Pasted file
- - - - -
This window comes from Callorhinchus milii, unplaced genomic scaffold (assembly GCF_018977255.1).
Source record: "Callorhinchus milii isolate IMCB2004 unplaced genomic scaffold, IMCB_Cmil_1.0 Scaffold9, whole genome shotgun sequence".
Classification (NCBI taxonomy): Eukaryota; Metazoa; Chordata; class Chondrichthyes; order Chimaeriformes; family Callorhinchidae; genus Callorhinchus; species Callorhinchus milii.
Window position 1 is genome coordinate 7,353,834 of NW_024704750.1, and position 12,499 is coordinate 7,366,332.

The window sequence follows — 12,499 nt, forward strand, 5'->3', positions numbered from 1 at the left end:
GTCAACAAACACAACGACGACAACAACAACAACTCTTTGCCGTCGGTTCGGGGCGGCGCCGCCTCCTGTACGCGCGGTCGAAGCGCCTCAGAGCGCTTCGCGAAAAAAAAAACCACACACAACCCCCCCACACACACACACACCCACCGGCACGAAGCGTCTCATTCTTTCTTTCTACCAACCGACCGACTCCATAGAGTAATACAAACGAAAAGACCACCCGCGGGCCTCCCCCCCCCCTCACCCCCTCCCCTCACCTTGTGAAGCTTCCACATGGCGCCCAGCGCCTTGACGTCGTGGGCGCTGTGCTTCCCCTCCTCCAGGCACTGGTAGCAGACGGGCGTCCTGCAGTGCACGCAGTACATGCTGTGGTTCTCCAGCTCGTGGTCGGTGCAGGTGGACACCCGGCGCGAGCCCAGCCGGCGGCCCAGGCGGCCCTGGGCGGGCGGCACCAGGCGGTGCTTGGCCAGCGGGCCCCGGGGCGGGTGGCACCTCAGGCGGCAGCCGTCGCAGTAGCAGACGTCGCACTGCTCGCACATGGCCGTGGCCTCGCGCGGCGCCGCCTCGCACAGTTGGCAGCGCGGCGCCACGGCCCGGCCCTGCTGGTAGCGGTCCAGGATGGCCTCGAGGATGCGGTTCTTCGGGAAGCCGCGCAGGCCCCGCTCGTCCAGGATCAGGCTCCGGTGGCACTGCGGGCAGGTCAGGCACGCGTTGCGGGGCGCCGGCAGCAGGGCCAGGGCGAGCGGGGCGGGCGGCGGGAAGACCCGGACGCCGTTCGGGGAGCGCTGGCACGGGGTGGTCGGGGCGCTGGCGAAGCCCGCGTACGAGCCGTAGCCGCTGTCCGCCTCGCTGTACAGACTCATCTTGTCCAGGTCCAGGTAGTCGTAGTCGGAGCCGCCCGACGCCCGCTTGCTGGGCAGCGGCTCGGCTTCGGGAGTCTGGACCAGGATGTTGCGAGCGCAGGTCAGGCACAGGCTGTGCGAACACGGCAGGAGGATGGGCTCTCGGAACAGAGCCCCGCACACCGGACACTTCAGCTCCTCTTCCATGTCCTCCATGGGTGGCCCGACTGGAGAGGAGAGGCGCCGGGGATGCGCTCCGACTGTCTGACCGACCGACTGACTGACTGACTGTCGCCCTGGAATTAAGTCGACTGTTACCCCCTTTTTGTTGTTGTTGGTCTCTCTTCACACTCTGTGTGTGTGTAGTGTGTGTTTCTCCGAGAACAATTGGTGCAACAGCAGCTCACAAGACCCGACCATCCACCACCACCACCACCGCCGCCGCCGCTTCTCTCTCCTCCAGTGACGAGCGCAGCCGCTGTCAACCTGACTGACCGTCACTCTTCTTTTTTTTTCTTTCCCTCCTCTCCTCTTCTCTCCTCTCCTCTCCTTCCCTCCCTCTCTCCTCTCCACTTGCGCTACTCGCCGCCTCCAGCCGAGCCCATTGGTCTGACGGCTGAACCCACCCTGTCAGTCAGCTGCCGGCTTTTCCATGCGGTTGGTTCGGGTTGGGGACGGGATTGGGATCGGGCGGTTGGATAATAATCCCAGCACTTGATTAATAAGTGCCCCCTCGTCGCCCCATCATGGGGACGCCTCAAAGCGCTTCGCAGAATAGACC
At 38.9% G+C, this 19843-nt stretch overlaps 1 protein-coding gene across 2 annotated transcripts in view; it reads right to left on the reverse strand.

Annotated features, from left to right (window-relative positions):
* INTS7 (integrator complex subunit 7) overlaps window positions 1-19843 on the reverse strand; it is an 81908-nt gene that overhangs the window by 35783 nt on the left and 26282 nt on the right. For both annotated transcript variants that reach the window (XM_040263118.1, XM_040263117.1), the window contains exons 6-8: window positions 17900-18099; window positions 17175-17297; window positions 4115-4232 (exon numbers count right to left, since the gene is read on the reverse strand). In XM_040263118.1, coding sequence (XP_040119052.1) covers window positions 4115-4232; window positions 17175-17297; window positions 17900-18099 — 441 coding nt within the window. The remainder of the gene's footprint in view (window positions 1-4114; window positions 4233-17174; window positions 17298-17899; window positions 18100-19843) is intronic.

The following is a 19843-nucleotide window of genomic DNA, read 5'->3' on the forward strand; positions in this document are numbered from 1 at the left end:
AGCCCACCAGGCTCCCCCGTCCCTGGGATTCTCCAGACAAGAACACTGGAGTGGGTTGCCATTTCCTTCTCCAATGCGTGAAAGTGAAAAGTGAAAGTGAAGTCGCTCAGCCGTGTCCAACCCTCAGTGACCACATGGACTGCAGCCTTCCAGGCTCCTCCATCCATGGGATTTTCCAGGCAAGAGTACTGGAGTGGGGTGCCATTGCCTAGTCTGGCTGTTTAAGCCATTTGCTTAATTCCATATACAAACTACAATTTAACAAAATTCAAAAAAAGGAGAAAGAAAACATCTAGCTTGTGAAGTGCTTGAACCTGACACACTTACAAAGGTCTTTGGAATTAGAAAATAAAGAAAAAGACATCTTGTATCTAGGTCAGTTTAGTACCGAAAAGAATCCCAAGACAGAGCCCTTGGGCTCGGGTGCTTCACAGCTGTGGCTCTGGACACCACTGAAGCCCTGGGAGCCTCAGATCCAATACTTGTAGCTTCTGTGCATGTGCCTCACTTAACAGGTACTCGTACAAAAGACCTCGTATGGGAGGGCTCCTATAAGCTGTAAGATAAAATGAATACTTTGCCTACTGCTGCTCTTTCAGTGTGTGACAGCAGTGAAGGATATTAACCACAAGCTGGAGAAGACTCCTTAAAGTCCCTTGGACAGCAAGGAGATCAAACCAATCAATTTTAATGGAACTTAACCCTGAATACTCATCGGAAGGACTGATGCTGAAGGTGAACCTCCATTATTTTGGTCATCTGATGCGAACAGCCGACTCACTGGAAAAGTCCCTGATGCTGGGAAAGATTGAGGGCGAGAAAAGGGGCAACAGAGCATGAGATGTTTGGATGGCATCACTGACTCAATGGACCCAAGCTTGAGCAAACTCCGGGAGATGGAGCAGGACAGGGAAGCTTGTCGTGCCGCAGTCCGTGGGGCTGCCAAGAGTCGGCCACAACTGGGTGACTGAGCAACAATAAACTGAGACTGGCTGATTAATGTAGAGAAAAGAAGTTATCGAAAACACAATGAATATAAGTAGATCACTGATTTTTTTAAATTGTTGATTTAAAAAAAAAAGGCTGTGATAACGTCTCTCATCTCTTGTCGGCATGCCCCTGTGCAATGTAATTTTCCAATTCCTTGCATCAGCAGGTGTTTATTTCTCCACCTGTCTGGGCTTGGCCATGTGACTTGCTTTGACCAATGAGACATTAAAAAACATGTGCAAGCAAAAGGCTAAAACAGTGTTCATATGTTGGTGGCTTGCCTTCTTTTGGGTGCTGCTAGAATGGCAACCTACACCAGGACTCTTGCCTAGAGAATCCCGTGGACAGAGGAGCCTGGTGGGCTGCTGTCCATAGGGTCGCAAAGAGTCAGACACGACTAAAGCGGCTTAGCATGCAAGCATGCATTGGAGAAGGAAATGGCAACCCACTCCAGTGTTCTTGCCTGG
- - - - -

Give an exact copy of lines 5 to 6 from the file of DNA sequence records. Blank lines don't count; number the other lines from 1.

The window sequence follows — 12,499 nt, forward strand, 5'->3', positions numbered from 1 at the left end:
GTCAACAAACACAACGACGACAACAACAACAACTCTTTGCCGTCGGTTCGGGGCGGCGCCGCCTCCTGTACGCGCGGTCGAAGCGCCTCAGAGCGCTTCGCGAAAAAAAAAACCACACACAACCCCCCCACACACACACACACCCACCGGCACGAAGCGTCTCATTCTTTCTTTCTACCAACCGACCGACTCCATAGAGTAATACAAACGAAAAGACCACCCGCGGGCCTCCCCCCCCCCTCACCCCCTCCCCTCACCTTGTGAAGCTTCCACATGGCGCCCAGCGCCTTGACGTCGTGGGCGCTGTGCTTCCCCTCCTCCAGGCACTGGTAGCAGACGGGCGTCCTGCAGTGCACGCAGTACATGCTGTGGTTCTCCAGCTCGTGGTCGGTGCAGGTGGACACCCGGCGCGAGCCCAGCCGGCGGCCCAGGCGGCCCTGGGCGGGCGGCACCAGGCGGTGCTTGGCCAGCGGGCCCCGGGGCGGGTGGCACCTCAGGCGGCAGCCGTCGCAGTAGCAGACGTCGCACTGCTCGCACATGGCCGTGGCCTCGCGCGGCGCCGCCTCGCACAGTTGGCAGCGCGGCGCCACGGCCCGGCCCTGCTGGTAGCGGTCCAGGATGGCCTCGAGGATGCGGTTCTTCGGGAAGCCGCGCAGGCCCCGCTCGTCCAGGATCAGGCTCCGGTGGCACTGCGGGCAGGTCAGGCACGCGTTGCGGGGCGCCGGCAGCAGGGCCAGGGCGAGCGGGGCGGGCGGCGGGAAGACCCGGACGCCGTTCGGGGAGCGCTGGCACGGGGTGGTCGGGGCGCTGGCGAAGCCCGCGTACGAGCCGTAGCCGCTGTCCGCCTCGCTGTACAGACTCATCTTGTCCAGGTCCAGGTAGTCGTAGTCGGAGCCGCCCGACGCCCGCTTGCTGGGCAGCGGCTCGGCTTCGGGAGTCTGGACCAGGATGTTGCGAGCGCAGGTCAGGCACAGGCTGTGCGAACACGGCAGGAGGATGGGCTCTCGGAACAGAGCCCCGCACACCGGACACTTCAGCTCCTCTTCCATGTCCTCCATGGGTGGCCCGACTGGAGAGGAGAGGCGCCGGGGATGCGCTCCGACTGTCTGACCGACCGACTGACTGACTGACTGTCGCCCTGGAATTAAGTCGACTGTTACCCCCTTTTTGTTGTTGTTGGTCTCTCTTCACACTCTGTGTGTGTGTAGTGTGTGTTTCTCCGAGAACAATTGGTGCAACAGCAGCTCACAAGACCCGACCATCCACCACCACCACCACCGCCGCCGCCGCTTCTCTCTCCTCCAGTGACGAGCGCAGCCGCTGTCAACCTGACTGACCGTCACTCTTCTTTTTTTTTCTTTCCCTCCTCTCCTCTTCTCTCCTCTCCTCTCCTTCCCTCCCTCTCTCCTCTCCACTTGCGCTACTCGCCGCCTCCAGCCGAGCCCATTGGTCTGACGGCTGAACCCACCCTGTCAGTCAGCTGCCGGCTTTTCCATGCGGTTGGTTCGGGTTGGGGACGGGATTGGGATCGGGCGGTTGGATAATAATCCCAGCACTTGATTAATAAGTGCCCCCTCGTCGCCCCATCATGGGGACGCCTCAAAGCGCTTCGCAGAATAGACC